Hydrocele—a collection of fluid around the testicles that can cause a large swelling in the scrotum— is a disabling condition that causes both physical and mental pain to an estimated 25 million men worldwide, according to the WHO.
Men living in India are disproportionately affected—accounting for nearly half of all men suffering from the disabling condition, one of the manifestations of lymphatic filariasis—a vector-borne neglected tropical disease caused by bites from mosquitoes that breed in stagnant water. The majority of people at risk live in rural areas with poor sanitation and hygiene conditions, urban slums and coastal areas. It is preventable if most areas could be cleaned and mosquito-breeding sites were sanitized, and if the population consumed the preventative drugs distributed by the government annually for up to 5 years.
Filarial hydrocele seriously impacts day-to-day life as well as sexual and marital relations. Affected men are embarrassed to go out or socialize in the community, and they often become an object of ridicule and prejudice because of the myths and stigma surrounding the hard-to-hide condition. They feel a sense of shame.
Men and their wives also fear impotency, and many marriages are put at risk because of the impact of hydrocele on their relationships. The problem afflicts sexually active men in their prime. For unmarried men, this physically obvious condition ruins any chances of marriage.
In due course, acute attacks impair mobility, sometimes leading victims to lose work, or work fewer days or hours when paid work is physically possible. A total incapacity to work is not unusual, which further harms affected families.
A large hydrocele may obstruct the testicular blood supply, leading to atrophy and impairment of fertility. There are other complications such as hemorrhage, rupture or calcification of the fluid.
Lepra’s work in Bihar state in India reveals that the average age of men when they seek treatment is 41, but they have waited on average 7 years before taking this step. The average income of their households is just $75 per month, $100 less than the average household income in the state. 42% of the men are affected bilaterally.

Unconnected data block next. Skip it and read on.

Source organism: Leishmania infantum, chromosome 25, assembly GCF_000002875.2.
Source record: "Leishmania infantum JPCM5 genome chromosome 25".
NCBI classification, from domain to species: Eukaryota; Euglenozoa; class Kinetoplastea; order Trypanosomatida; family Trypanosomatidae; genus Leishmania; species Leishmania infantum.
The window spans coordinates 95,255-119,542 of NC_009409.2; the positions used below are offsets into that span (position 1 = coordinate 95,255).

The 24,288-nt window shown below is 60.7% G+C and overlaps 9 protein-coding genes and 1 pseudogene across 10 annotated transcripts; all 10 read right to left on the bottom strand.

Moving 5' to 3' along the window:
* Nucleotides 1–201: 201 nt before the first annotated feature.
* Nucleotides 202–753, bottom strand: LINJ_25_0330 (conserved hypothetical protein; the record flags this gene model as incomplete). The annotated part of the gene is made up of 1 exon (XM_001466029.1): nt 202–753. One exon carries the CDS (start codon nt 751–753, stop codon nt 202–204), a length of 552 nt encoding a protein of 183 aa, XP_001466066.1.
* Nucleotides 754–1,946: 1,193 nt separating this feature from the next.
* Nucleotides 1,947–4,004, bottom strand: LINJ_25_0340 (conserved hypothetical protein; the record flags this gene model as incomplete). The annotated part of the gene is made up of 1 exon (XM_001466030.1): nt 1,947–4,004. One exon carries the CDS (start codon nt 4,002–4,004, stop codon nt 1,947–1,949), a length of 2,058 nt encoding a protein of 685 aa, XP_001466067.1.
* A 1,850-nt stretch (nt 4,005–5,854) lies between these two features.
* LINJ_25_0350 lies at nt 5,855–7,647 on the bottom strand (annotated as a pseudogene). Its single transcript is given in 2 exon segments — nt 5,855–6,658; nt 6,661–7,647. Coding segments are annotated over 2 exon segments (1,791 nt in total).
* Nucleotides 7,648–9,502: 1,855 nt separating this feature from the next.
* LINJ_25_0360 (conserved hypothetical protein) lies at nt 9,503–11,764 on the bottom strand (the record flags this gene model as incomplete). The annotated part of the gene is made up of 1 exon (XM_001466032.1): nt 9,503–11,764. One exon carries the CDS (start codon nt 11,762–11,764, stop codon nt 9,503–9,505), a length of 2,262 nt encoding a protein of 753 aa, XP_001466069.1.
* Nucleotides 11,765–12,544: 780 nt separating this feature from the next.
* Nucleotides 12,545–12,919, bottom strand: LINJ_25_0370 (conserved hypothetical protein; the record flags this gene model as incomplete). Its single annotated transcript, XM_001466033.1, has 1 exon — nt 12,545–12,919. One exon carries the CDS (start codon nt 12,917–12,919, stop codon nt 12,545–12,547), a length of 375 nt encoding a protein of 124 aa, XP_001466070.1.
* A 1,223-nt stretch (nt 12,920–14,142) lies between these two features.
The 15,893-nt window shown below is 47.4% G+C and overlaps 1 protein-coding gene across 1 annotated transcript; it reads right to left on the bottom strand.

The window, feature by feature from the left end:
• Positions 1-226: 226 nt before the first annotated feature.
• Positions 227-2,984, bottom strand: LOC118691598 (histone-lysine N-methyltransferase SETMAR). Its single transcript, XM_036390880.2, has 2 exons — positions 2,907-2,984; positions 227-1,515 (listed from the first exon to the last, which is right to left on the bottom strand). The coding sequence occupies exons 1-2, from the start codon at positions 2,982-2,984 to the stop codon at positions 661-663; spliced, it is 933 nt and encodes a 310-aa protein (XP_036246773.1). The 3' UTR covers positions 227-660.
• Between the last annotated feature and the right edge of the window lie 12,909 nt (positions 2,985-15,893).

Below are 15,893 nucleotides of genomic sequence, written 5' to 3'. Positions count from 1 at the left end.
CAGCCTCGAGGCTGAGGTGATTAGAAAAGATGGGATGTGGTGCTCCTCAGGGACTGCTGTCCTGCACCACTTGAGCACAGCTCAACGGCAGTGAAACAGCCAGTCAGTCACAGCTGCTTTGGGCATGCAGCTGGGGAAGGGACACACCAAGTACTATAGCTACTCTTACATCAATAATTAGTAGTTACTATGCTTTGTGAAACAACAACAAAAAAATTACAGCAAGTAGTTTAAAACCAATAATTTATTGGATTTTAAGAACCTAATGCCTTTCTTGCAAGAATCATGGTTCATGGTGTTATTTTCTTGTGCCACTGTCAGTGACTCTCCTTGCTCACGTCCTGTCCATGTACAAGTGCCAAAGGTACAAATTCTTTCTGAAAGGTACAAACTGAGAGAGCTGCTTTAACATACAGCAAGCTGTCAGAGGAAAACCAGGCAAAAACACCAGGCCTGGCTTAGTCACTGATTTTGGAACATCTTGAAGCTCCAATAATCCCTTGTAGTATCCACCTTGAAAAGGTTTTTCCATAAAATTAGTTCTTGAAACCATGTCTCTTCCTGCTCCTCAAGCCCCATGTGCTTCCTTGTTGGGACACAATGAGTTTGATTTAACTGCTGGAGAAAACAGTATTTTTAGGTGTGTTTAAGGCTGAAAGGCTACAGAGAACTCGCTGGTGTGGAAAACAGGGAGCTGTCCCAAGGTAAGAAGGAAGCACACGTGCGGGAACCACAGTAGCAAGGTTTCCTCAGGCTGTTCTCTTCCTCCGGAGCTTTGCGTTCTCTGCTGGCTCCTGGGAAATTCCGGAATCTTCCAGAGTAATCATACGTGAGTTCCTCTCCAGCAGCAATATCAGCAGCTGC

Hydrocele can only be cured through relatively simple surgery (hydrocelectomy), which can relieve all of these problems and return a man to a full and active life, restoring family relationships. The surgery permanently blocks the accumulation of fluid in the testicles, without affecting the man’s fertility in any way. Thousands of men are waiting for the surgery—if only they could afford the procedure, at a cost of around 1,500 INR ($23) in Bihar state.
As part of a 5-year programme in Samastipur, one of the most endemic districts in Bihar, Lepra aims to reach 49,000 men affected by hydrocele and to provide the surgery free of charge. New programmes will also be started in Odisha and Andhra Pradesh, equally endemic for lymphatic filariasis. Awareness-raising amongst government and private stakeholders is a key component of the programs, ensuring that the needs of LF-affected people are addressed at several levels. Lepra’s Blue Peter Public Health and Research Centre in India is considering undertaking research into hydrocele, but is looking for funding partners.
Madhavi Sakuru Meekcoms, an international development specialist and a graduate of the Rural Management programme at the Xavier University in India, is a programmes officer for India with Lepra. Radhika Rajamani is a communications consultant at Lepra in India with nearly 20 years experience as a journalist for one of India's leading dailies. Learn more about Lepra
Editor’s Note: This article is the latest in our monthly series of commentaries highlighting honorable mentions from the 2015 Global Health Untold Stories contest, co-sponsored by Global Health NOW and the Consortium of Universities for Global Health.
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